Is Postel Always Right?

Mentioning Postel can be quite triggering to some people. They will tell you that Postel is the precise reason that everything on the internet is broken and we can’t have nice things. Ask Hynek about SSLv3 one day.

We like the Tolerant Reader approach in the particular context of event-based integration between services that we control, because it allows for independent evolution of those services.

If you’re in charge of an API that’s open to the public on the big bad internet, there might be good reasons to be more conservative about what inputs you allow.

Validating at the Edge

Earlier, we said that we want to avoid cluttering our code with irrelevant details. In particular, we don’t want to code defensively inside our domain model. Instead, we want to make sure that requests are known to be valid before our domain model or use-case handlers see them. This helps our code stay clean and maintainable over the long term. We sometimes refer to this as validating at the edge of the system.

In addition to keeping your code clean and free of endless checks and asserts, bear in mind that invalid data wandering through your system is a time bomb; the deeper it gets, the more damage it can do, and the fewer tools you have to respond to it.

Back in [chapter_08_events_and_message_bus], we said that the message bus was a great place to put cross-cutting concerns, and validation is a perfect example of that. Here’s how we might change our bus to perform validation for us:

Validation
class MessageBus:

    def handle_message(self, name: str, body: str):
        try:
            message_type = next(mt for mt in EVENT_HANDLERS if mt.__name__ == name)
            message = message_type.from_json(body)
            self.handle([message])
        except StopIteration:
            raise KeyError(f"Unknown message name {name}")
        except ValidationError as e:
            logging.error(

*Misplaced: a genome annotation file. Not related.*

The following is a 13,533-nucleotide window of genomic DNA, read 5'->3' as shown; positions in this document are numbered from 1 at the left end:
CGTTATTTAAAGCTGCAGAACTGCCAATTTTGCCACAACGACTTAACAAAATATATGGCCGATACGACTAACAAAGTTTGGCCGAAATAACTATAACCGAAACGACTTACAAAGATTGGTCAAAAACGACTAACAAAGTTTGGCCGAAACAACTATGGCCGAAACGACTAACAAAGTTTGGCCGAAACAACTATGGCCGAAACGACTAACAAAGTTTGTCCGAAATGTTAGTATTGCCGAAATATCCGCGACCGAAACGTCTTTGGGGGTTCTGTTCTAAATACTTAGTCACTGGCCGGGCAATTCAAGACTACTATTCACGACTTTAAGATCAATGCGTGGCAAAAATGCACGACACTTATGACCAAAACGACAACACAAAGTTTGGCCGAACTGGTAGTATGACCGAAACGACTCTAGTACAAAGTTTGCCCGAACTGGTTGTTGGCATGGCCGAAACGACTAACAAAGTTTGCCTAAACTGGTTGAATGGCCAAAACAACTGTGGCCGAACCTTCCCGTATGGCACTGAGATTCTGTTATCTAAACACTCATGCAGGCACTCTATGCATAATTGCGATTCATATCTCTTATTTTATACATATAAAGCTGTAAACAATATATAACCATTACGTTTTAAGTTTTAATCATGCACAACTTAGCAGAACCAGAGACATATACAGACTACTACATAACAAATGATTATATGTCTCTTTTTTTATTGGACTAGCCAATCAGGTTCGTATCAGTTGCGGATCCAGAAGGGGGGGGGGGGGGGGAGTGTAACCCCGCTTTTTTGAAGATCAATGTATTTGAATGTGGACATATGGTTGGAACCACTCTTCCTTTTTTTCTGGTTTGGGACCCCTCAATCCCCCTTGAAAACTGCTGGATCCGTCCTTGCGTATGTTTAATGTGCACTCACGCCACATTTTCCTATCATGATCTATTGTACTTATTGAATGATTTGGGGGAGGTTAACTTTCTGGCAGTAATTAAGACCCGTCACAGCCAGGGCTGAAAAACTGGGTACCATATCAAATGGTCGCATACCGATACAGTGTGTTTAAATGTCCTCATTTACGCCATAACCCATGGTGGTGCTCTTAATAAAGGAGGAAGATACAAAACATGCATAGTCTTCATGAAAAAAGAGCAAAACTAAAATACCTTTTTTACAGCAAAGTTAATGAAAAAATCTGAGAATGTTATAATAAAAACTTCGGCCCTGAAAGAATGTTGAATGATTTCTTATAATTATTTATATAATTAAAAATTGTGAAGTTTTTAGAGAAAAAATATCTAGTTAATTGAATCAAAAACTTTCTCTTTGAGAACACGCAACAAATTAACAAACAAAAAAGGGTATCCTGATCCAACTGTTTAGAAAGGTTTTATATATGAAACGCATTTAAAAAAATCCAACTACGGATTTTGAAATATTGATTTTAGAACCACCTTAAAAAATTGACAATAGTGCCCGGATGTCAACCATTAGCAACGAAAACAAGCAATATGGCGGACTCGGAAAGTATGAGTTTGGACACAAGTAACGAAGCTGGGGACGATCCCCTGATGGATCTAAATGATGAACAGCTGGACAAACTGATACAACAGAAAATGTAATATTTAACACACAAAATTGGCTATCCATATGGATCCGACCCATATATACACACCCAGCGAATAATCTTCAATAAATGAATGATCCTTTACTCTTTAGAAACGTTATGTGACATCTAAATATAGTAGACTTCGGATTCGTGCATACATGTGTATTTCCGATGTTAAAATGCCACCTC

f'invalid message of type {name}\n'
                f'{body}\n'
                f'{e}'
            )
            raise e

Here’s how we might use that method from our Flask API endpoint:

API bubbles up validation errors (src/allocation/flask_app.py)
@app.route("/change_quantity", methods=['POST'])
def change_batch_quantity():
    try:
        bus.handle_message('ChangeBatchQuantity', request.body)
    except ValidationError as e:
        return bad_request(e)
    except exceptions.InvalidSku as e:
        return jsonify({'message': str(e)}), 400

def bad_request(e: ValidationError):
    return e.code, 400

And here’s how we might plug it in to our asynchronous message processor:

Validation errors when handling Redis messages (src/allocation/redis_pubsub.py)
def handle_change_batch_quantity(m, bus: messagebus.MessageBus):
    try:
        bus.handle_message('ChangeBatchQuantity', m)
    except ValidationError:
       print('Skipping invalid message')
    except exceptions.InvalidSku as e:
        print(f'Unable to change stock for missing sku {e}')

Notice that our entrypoints are solely concerned with how to get a message from the outside world and how to report success or failure. Our message bus takes care of validating our requests and routing them to the correct handler, and our handlers are exclusively focused on the logic of our use case.